A while ago I received a panic phone call from an employer who had received an unfavourable arbitration award in respect of a CCMA case they never knew existed. That is, the employer had never received a summons to appear at the CCMA. The award required the employer to pay tens of thousands of rand to an ex-employee. This can happen for a number of different reasons including: 

  • The employer’s clerk received the summons via fax or post but did not give it the relevant person at the employer. 
  • The employee gave the CCMA the wrong address for the employer. 
  • The possibility that the CCMA did not ensure that the notice of the arbitration hearing reached the employer.  

With the chaos that the Covid-19 lockdown can cause, it would be no surprise if the employer does not receive the notice of set down. If this occurs the employer might receive the unpleasant surprise of a default judgment made by the arbitrator in the absence of the employer. 

It can also occur that an employer loses a case because the presiding commissioner was incompetent. Fortunately, most CCMA commissioners are competent. I have had the pleasure of presenting cases before some highly competent arbitrators. However, there are too many case decisions made at the CCMA that are overturned by the Labour Court. 

Uncertainty as to whether or not you will have a competent arbitrator is bad enough. However, if you also arrived at the CCMA without labour law expertise you are doubly weak. That is, if the arbitrator is weak and you are strong in labour law you may well be able to help the arbitrator see that light. But if your own knowledge is also bad you are a sitting duck for your opposition’s legal representative.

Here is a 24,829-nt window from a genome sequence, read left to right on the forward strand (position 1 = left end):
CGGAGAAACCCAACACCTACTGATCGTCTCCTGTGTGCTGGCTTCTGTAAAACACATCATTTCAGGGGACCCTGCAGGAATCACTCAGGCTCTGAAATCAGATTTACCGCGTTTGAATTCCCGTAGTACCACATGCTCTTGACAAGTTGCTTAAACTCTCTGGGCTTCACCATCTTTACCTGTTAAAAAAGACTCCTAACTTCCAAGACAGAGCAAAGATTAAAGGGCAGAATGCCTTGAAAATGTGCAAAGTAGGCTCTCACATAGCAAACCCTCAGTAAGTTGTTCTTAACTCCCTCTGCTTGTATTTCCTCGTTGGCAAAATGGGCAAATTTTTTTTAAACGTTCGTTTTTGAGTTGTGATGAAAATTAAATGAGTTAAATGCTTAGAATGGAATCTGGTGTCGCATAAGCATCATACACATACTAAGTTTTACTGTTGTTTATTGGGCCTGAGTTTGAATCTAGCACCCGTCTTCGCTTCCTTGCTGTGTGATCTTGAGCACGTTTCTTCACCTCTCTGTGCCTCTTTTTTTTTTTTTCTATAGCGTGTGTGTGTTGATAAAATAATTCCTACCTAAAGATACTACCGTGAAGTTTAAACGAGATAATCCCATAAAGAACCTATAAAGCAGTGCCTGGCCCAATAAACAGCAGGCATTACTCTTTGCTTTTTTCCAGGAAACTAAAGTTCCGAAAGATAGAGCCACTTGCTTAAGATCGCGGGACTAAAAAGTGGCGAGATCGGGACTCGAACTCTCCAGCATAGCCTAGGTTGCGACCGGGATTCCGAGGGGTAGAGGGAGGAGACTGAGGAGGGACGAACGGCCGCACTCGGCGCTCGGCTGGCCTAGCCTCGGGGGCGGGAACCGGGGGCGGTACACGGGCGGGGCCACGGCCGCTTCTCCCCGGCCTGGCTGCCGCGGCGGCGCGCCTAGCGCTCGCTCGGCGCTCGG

Due to the fact that ignorance of the law is no excuse, employers who do not know the law normally come off second best at the CCMA. Why do employers, so many years after the creation of the new Labour Relations Act (LRA), still not know the law? There are many reasons: 

  • The LRA has been badly written in parts and is, therefore, confusing to employers. That is, many sections of the LRA are very general and broad leaving too much room for interpretation or abuse.  
  • CCMA rules dealing with how the parties must proceed with matters get struck down by the courts as legally unacceptable. For example, in the case of Premier Gauteng & another vs Ramabulana NO and others (CLL Vol.17 February 2008), the Labour Appeal Court struck down CCMA Rule 30 that allowed commissioners to dismiss cases where employees fail to arrive for conciliation meetings.  
  • The vast difference in interpretation of the LRA by arbitrators and judges adds to the confusion amongst employers. It frequently occurs that findings by one arbitrator/judge is overturned by another and then overturned again. 
  • Even those laws that are reasonably clear and less subject to interpretation are very complex and numerous. For example, it is clear and unambiguous that an employer must give an employee a hearing before firing him/her for misconduct. However, how that hearing must be conducted is complicated. 
  • Employers are unwilling to spend the time and money necessary to train their managers on how to discipline and otherwise treat their employees. It is only when employers lose a case at the CCMA that they realise the value of legal expertise. 

For some time, parties won’t know what level of expertise they will find in the arbitrator who hears their case. The best a party can do, in view of this uncertainty, is to ensure that they spare no expense in going properly equipped to the CCMA and this is best achieved via strategy which includes the following steps: 

  • As soon as you have acted against an employee’s interests in any way, assign someone to check whether a case has been opened at the CCMA or bargaining council.  
  • Recognition by top management that labour law presents an extremely dangerous minefield for the employer 
  • Training of all managers, supervisors and HR/IR professionals in the labour statutes and case law 
  • Acquisition of the services of an expert in labour law implementation to help deal with disciplinary, grievance, retrenchment, merger, CCMA, bargaining council, trade union and other labour matters. 

Properly equipped employers will be able to: 

  • Distinguish between good and bad arbitrators 
  • Tactfully point out to the arbitrator where he/she might be erring 
  • Recognise which acts of the arbitrator, if any, need to be taken on review 
  • Gain a firm grasp of the LRA and of the laws of evidence 
  • Manage their employees productively and effectively while remaining within the law. 

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